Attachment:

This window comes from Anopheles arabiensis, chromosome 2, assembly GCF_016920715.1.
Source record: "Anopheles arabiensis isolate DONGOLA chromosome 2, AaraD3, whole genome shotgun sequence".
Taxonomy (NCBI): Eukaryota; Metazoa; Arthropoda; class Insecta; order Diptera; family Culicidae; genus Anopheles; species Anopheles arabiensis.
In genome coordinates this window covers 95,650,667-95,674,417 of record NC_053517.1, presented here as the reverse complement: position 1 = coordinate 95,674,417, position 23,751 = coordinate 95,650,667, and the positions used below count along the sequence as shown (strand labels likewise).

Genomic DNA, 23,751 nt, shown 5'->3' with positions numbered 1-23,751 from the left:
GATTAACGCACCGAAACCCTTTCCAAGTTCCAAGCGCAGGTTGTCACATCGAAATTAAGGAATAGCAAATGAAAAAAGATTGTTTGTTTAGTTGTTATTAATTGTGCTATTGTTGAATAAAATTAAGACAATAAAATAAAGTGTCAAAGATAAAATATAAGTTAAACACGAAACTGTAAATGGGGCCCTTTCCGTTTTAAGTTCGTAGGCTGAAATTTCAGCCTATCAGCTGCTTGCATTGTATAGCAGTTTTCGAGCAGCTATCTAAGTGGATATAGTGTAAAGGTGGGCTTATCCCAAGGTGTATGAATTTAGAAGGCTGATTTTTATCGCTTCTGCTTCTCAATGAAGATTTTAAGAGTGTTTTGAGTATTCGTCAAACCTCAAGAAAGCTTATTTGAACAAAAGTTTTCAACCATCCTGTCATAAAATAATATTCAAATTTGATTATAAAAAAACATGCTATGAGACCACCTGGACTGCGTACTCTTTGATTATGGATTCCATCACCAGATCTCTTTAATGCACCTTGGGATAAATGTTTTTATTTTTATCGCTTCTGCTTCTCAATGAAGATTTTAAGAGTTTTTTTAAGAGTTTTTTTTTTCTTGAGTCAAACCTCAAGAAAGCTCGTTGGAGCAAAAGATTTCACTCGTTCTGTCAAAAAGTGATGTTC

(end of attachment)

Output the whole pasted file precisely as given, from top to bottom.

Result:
This window comes from Anopheles arabiensis, chromosome 2, assembly GCF_016920715.1.
Source record: "Anopheles arabiensis isolate DONGOLA chromosome 2, AaraD3, whole genome shotgun sequence".
Taxonomy (NCBI): Eukaryota; Metazoa; Arthropoda; class Insecta; order Diptera; family Culicidae; genus Anopheles; species Anopheles arabiensis.
In genome coordinates this window covers 95,650,667-95,674,417 of record NC_053517.1, presented here as the reverse complement: position 1 = coordinate 95,674,417, position 23,751 = coordinate 95,650,667, and the positions used below count along the sequence as shown (strand labels likewise).

Genomic DNA, 23,751 nt, shown 5'->3' with positions numbered 1-23,751 from the left:
GATTAACGCACCGAAACCCTTTCCAAGTTCCAAGCGCAGGTTGTCACATCGAAATTAAGGAATAGCAAATGAAAAAAGATTGTTTGTTTAGTTGTTATTAATTGTGCTATTGTTGAATAAAATTAAGACAATAAAATAAAGTGTCAAAGATAAAATATAAGTTAAACACGAAACTGTAAATGGGGCCCTTTCCGTTTTAAGTTCGTAGGCTGAAATTTCAGCCTATCAGCTGCTTGCATTGTATAGCAGTTTTCGAGCAGCTATCTAAGTGGATATAGTGTAAAGGTGGGCTTATCCCAAGGTGTATGAATTTAGAAGGCTGATTTTTATCGCTTCTGCTTCTCAATGAAGATTTTAAGAGTGTTTTGAGTATTCGTCAAACCTCAAGAAAGCTTATTTGAACAAAAGTTTTCAACCATCCTGTCATAAAATAATATTCAAATTTGATTATAAAAAAACATGCTATGAGACCACCTGGACTGCGTACTCTTTGATTATGGATTCCATCACCAGATCTCTTTAATGCACCTTGGGATAAATGTTTTTATTTTTATCGCTTCTGCTTCTCAATGAAGATTTTAAGAGTTTTTTTAAGAGTTTTTTTTTTCTTGAGTCAAACCTCAAGAAAGCTCGTTGGAGCAAAAGATTTCACTCGTTCTGTCAAAAAGTGATGTTC